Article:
The señora standing by the till gave me a look of horror like I’d just asked her to pull out a nostril hair. Without saying a word she scurried out back and returned with a colleague.
I repeated my request to her colleague.

‘Eeengleesh pleez,’ she pleaded equally stumped.
‘Earplugs,’ I said, sticking my fingers in my ears again.

With all becoming clear she pulled a set off a hook behind the counter and I thanked them for their patience.
Later on I found out from a Canadian who spoke fluent Spanish that I’d actually asked them to electrocute me through my ears.

Tapones, she informed me, was the magic word that would keep me out of future trouble. It could stop you from being electrocuted too and give you a good night's sleep at the albergue.

To read the full blog post and read more handy Spanish words and pilgrim ponders go to:
https://caminosantiagoblogcom.wordpress.com/blog/

Thanks for reading:)
Great tips and quite hilarious too!! Loved this!
 
Camino(s) past & future
SJPDP-Finisterre X 2, El Norte incompleto
#36
Dragged up from a distant memory - on one Camino I heard an Irishman asked if he was tired - ¿Estás cansado? His reply, "Si estoy casado." nearly brought the house down as did my comment "Pero casado y cansado es lo mismo, ¿no? "

Currently learning Esperanto and it's a joy!
I think that there's a reason why those two words are so similar!:p
 
Camino(s) past & future
Primitivo June 2013
SJPP - Logroño June 2014
Ingles July2016
#37
I had a similar experience in Arabic (I used to dive a lot in the Red Sea) - one time I asked our local Dive Master what please was in Arabic and he asked why because nobody local uses it! "Shukran" for that!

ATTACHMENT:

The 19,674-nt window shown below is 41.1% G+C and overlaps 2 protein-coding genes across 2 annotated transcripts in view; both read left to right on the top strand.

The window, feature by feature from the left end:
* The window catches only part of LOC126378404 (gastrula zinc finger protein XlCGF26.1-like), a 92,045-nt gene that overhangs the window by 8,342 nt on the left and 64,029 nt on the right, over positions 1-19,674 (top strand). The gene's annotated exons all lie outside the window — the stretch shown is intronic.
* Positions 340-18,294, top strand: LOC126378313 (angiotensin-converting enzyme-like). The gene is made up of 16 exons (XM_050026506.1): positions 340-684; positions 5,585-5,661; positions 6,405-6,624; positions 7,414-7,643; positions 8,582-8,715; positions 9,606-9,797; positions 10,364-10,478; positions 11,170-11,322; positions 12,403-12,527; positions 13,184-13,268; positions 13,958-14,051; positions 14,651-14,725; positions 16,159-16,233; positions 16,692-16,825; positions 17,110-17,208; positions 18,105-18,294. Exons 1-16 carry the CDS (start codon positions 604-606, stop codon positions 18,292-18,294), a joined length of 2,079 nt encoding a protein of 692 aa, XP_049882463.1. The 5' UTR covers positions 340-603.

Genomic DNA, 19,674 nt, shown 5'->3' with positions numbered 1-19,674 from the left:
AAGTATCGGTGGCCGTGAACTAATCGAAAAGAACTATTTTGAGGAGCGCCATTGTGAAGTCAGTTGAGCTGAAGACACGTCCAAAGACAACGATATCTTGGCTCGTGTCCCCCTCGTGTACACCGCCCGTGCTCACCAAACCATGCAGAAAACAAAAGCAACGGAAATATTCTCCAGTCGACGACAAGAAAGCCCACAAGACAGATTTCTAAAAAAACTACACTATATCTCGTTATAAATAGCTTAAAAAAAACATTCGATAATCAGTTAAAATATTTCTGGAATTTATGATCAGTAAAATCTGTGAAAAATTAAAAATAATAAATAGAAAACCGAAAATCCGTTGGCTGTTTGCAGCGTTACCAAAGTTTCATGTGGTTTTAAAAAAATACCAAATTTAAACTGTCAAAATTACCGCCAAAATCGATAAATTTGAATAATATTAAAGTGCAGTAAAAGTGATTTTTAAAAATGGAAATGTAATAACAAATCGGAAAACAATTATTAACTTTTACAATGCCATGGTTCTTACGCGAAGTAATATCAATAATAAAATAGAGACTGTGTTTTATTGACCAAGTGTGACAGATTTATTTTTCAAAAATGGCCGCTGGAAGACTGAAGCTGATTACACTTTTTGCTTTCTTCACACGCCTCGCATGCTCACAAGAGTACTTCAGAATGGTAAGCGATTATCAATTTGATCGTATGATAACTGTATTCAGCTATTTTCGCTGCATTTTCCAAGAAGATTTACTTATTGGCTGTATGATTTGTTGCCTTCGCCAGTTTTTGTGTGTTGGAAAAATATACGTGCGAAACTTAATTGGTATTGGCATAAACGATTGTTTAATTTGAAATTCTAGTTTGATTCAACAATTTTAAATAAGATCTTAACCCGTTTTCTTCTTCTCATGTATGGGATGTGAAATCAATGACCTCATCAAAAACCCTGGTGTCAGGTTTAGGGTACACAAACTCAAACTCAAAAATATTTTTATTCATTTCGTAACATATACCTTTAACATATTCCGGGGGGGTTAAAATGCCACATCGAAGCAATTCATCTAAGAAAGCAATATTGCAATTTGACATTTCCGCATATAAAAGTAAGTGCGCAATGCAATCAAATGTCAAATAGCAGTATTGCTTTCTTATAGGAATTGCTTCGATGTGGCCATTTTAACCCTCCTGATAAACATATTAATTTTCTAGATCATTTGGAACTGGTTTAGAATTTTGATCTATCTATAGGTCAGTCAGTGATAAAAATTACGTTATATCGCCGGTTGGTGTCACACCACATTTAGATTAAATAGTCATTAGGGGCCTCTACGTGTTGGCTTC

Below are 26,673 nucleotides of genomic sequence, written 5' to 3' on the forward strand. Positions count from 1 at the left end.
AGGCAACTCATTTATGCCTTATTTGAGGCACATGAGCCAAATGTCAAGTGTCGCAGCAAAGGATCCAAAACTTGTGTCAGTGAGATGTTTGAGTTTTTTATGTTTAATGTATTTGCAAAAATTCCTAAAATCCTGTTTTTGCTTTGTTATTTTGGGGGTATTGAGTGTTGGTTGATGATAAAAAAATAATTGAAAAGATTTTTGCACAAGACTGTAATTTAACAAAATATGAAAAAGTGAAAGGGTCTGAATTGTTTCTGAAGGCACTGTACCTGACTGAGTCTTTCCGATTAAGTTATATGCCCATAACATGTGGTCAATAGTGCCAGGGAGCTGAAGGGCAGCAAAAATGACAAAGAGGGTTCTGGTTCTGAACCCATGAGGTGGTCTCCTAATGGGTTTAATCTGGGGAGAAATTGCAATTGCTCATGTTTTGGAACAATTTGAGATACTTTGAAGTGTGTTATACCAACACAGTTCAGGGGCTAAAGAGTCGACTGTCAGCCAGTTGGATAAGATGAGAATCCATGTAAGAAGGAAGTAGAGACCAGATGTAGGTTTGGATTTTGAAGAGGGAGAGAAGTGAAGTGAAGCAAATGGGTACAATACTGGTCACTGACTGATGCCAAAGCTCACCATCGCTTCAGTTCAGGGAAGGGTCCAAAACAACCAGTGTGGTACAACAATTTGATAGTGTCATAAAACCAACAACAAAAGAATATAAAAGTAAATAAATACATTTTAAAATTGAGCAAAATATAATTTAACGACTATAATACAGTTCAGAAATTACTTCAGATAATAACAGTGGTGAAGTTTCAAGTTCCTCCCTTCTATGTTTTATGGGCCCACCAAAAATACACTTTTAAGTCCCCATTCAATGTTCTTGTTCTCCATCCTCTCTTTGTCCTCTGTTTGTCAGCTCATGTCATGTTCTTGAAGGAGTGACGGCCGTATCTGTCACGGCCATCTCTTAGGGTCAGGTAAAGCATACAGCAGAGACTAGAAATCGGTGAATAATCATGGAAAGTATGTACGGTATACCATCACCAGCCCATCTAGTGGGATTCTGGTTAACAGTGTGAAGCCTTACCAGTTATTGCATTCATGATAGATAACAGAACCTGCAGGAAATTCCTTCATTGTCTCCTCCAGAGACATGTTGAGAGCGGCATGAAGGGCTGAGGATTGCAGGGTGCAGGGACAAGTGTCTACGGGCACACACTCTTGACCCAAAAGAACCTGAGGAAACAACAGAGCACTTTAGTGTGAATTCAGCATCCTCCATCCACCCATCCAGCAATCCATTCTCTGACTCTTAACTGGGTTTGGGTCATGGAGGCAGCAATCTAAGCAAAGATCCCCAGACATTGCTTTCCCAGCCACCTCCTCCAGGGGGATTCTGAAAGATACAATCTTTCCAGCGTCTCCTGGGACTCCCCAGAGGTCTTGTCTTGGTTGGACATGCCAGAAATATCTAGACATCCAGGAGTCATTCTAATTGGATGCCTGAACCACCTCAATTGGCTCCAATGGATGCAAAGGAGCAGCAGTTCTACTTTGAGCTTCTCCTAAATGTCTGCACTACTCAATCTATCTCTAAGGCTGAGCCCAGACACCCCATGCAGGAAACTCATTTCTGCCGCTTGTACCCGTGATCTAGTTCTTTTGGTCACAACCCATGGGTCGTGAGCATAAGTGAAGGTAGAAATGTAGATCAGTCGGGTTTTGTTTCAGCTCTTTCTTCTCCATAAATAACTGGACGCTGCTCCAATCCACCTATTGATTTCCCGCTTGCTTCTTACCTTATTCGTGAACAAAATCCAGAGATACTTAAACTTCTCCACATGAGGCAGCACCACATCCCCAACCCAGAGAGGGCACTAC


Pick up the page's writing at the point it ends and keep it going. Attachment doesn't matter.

We use por favor when some effort is required by the other side and we don' t pay for it. For example asking for help.
The real meaning of por favor in English is as a favour. Nobody would say Put me a bear as a favour, if you are going to pay.
The English please, has more to do with French sil vous plait (if you like), so it makes more sense saying it asking for something you are going to pay.
 
Camino(s) past & future
Planning on startting first time at e d of april start of may
#41
I dont know how you spell it in spanish lol!! But orally it sounds like valle i.e good
And the nada i.e say nothing or no problem!!
So valle and the nada !!
Does anyone know correct spelling?
 

Jeff Crawley

Veteran Member
Camino(s) past & future
Contemplating yet another "final" camino
Porto to SdC May 2019
#43
It's vale.
Other good conversation "fillers" are:

a ver = let's see (pronounced R-fair)
pues = well (as in well then) pronounced pwez
entonces = so (as in so then) pronounced en-ton-cez

good for when the waiter is hovering and you haven't made up your mind!
 
Camino(s) past & future